In my 40 years of covering sports, I’ve encountered various types of leadership from many types of leaders. More than a few times, that type has, if not been the equal of, at least been aligned with Michael Jordan’s tough leadership, tough love.
Maybe it’s not love at all. Maybe it’s just tough.
If love is involved, it’s the love of, the need for winning, as Jordan said in episode 7 of his 10-part documentary on ESPN, “at all costs.”
Tim Duncan did his share of leading — and winning, too. He was fierce as a competitor with the Spurs. And former teammate Steve Kerr said of him, “He is genuinely a nice guy.”
Jordan’s explanation, an interesting study and one of the most honest and informative moments of his series, on Sunday night went like this:
“Look, winning has a price. And leadership has a price. So I pulled people along when they didn’t want to be pulled. I challenged people when they didn’t want to be challenged. And I earned that right … You ask all my teammates. The one thing about Michael Jordan was he never asked me to do something that he didn’t f——-g do. When people see this, they are going to say, ‘Well, he wasn’t really a nice guy. He may have been a tyrant.’ No, well, that’s you. Because you never wanted anything. I wanted to win, but I wanted them to win to be a part of that as well. Look, I don’t have to do this. I’m only doing it because it is who I am. That’s how I played the game. That was my mentality. If you don’t want to play that way, don’t play that way.”
The plumbing in his eyes backed up as he said it.
That way was high intensity, high energy, high care-factor, high expectation, all of it emanating from Jordan outward in all directions, pointed straight at his teammates, spilling over at times into ridicule, into fear and into fighting.
Sometimes he straight took it too far.
Even as the Bulls won six NBA championships, the final two against the Jazz, a fair question is: Did they win those titles because of Jordan’s insecurity/direction/control or in spite of it? Another: What is the price of winning?
Jordan’s way isn’t the only way.
A dude who knew a little something about the subject once told me:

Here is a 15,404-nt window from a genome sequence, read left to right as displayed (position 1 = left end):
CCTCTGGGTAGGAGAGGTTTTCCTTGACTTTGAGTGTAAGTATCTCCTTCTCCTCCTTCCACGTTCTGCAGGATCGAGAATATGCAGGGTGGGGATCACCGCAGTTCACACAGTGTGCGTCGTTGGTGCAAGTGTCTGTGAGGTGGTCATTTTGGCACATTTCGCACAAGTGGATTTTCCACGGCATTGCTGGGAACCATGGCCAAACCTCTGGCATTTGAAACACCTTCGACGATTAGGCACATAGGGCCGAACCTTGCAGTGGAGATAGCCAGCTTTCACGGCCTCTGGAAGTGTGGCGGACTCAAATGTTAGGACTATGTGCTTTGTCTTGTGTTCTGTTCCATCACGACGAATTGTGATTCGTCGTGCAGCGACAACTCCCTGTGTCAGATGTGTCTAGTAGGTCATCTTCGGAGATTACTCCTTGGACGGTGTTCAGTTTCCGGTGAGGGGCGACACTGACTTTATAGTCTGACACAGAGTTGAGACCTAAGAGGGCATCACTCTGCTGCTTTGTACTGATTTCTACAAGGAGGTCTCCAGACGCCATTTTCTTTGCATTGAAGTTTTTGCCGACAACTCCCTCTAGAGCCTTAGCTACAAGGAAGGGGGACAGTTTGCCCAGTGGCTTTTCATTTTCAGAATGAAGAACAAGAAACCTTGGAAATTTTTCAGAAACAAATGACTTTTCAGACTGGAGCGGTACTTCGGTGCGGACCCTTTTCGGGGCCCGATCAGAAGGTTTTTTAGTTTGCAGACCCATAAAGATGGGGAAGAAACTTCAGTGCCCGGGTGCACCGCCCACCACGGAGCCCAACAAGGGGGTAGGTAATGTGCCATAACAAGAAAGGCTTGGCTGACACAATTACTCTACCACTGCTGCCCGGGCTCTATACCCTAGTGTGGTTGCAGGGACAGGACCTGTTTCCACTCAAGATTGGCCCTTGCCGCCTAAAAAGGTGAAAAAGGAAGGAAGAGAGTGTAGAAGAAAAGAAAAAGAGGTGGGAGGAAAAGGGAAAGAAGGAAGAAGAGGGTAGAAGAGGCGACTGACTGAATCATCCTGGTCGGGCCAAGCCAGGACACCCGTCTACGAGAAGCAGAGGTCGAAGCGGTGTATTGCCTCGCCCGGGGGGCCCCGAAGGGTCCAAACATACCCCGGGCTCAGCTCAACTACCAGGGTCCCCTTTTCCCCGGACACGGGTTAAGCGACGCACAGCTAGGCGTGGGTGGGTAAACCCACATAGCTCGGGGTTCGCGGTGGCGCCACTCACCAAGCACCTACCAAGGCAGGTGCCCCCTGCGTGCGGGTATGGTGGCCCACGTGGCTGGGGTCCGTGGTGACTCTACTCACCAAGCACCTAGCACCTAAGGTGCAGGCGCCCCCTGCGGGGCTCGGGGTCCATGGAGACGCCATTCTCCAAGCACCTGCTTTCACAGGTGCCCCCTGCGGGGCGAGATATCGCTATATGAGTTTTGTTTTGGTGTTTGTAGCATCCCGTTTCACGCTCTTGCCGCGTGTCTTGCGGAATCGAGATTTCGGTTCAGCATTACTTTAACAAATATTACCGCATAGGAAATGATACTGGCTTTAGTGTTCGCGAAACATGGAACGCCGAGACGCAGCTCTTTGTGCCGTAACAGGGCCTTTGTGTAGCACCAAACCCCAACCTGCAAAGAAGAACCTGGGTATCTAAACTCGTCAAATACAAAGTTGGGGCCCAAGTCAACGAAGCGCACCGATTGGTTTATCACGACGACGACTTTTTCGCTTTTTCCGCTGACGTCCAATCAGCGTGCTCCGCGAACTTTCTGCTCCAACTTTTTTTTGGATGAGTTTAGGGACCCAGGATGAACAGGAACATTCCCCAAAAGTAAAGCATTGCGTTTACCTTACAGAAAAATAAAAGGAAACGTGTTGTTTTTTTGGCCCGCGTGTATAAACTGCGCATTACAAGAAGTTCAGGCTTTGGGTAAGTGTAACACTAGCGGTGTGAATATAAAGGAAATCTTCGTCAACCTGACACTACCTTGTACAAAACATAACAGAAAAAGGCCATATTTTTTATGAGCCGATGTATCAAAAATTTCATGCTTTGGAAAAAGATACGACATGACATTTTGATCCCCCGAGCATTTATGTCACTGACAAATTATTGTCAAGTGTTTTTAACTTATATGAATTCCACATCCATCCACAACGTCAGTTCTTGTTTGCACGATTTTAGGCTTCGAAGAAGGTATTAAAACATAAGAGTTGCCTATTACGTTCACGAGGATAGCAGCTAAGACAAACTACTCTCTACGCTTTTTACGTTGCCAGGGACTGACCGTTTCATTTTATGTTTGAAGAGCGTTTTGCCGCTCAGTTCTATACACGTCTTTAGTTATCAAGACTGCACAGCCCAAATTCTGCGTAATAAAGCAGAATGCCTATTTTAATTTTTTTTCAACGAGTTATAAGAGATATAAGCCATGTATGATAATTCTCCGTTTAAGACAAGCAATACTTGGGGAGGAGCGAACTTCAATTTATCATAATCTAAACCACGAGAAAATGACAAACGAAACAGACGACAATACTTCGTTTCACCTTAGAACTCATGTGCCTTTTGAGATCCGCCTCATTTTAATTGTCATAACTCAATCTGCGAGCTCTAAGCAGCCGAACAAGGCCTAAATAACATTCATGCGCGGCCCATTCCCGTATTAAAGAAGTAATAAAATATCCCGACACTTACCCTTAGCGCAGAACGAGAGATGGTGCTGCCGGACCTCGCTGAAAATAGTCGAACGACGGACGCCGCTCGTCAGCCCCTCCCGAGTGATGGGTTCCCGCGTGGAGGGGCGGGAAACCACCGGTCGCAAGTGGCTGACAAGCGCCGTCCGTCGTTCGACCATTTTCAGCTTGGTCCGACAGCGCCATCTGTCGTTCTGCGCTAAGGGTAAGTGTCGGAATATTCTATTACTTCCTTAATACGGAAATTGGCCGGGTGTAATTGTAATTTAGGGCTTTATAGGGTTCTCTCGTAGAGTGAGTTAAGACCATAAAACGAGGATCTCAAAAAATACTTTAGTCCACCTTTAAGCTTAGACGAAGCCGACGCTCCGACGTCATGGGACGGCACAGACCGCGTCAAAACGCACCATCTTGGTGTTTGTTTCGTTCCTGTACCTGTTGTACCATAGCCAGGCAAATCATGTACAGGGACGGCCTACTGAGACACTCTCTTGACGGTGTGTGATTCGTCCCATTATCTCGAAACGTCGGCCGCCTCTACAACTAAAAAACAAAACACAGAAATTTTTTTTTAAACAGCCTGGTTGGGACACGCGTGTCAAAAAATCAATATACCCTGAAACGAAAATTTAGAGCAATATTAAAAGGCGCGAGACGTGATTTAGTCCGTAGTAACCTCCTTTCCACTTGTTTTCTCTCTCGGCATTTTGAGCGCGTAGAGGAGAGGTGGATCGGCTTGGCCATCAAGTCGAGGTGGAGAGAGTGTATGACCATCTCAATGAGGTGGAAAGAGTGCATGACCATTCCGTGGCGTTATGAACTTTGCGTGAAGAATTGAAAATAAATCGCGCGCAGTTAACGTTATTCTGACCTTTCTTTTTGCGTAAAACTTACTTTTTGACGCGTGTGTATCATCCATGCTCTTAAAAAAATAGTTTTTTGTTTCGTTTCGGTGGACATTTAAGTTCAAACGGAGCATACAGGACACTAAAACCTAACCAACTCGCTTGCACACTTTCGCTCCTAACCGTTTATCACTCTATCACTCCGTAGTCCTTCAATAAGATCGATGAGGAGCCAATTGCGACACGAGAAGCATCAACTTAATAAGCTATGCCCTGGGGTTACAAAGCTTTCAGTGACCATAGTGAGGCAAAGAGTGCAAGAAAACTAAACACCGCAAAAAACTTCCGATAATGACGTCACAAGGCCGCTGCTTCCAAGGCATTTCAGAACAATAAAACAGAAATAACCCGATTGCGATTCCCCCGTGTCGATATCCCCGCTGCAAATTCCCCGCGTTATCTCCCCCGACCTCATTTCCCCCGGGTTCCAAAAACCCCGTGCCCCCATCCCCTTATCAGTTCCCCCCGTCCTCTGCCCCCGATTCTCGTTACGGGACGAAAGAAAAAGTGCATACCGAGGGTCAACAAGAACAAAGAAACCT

“There’s nothing wrong with playing to win, if you know what winning is. My definition of success is peace of mind attained only through self-satisfaction in knowing you made the effort to do the best of which you are capable. Only the person can know that for sure. It’s like the difference between reputation and character. Reputation is what you’re perceived to be by others. Character is what you are. Only you know.”
John Wooden spoke those words, and he meant every one of them.
Others cared so much about the count on the board, and only the count, that they couldn’t bring themselves to be quite so philosophically pure.
After LeBron James and the Cavs lost to the Orlando Magic in the playoffs just over a decade ago, he was so despondent in the immediate aftermath that he couldn’t bring himself to bump fists with any opponent. He just walked off the court, saying later:
“It’s hard for me to congratulate somebody after [I] just lost to them. I’m a winner. It’s not being a poor sport or anything like that. If somebody beats you up, you’re not going to congratulate them. That doesn’t make sense to me. I’m a competitor, that’s what I do. It doesn’t make sense for me to go over and shake somebody’s hand.”
Some 13 years ago, directly into the face of all his success with the Jazz, Jerry Sloan was feeling down about his team never having won it all, always having fallen short of an NBA title.
“I’ve never won the last game of the year,” he said. “That’s what I want. Until you do that … I’ve never felt like I’ve accomplished anything.”
When I told Jazz owner Larry Miller, one of the most competitive people anyone would ever want to meet, what Sloan had expressed, he shook his head and said: “It’s a curse. It would be great to win a championship, if that’s what drives him, but he’s done way too many things already to be cursed by it.”
He added: “In his life as a player and a coach, it’s like if Jerry acknowledges anything, he thinks he’ll jinx himself. There’s got to be something there, as though if he admits he’s done anything, it will come back to bite him. …”
“… I almost feel sorry for him.”
Some great achievers, great champions are maladjusted enough to believe that they have to conquer all comers in order to quench their competitive thirst. Something or someone from somewhere in their background lodged into their minds and hearts that winning is a choice and that nothing else is acceptable.
That’s Jordan, at least as a player. The failings of the team he owns, the Charlotte Hornets, must drive him crazy. For all his criticism of former Bulls executive Jerry Krause, Krause won a lot more as an executive than Jordan has as an owner.
Urban Meyer used to lead his teams as though winning was the only adequate thing. A lot of his players loved the winning, but hated Meyer. He said he made practice circumstances so difficult that many of his players quit the team. And those who stayed were so hardened by his methods that “there was no way they were going to give up late in the fourth quarter.”
Meyer had to win that last game. If he didn’t, he was miserable.
That kind of need, that kind of push, when coupled with talent, can lead to a whole lot of winning. A whole lot of great play. Jordan was the most physically talented and most mentally tough athlete I ever covered, perhaps that ever was.
But as LaVell Edwards, a most well-adjusted man, once put it, “Football was important to me, winning was important, but they were never the most important things.”
Edwards’ teams won 257 games.
Leadership comes in many forms. And as it turns out, so does winning.
GORDON MONSON hosts “The Big Show” with Jake Scott weekdays from 2-7 p.m. on 97.5 FM and 1280 AM The Zone.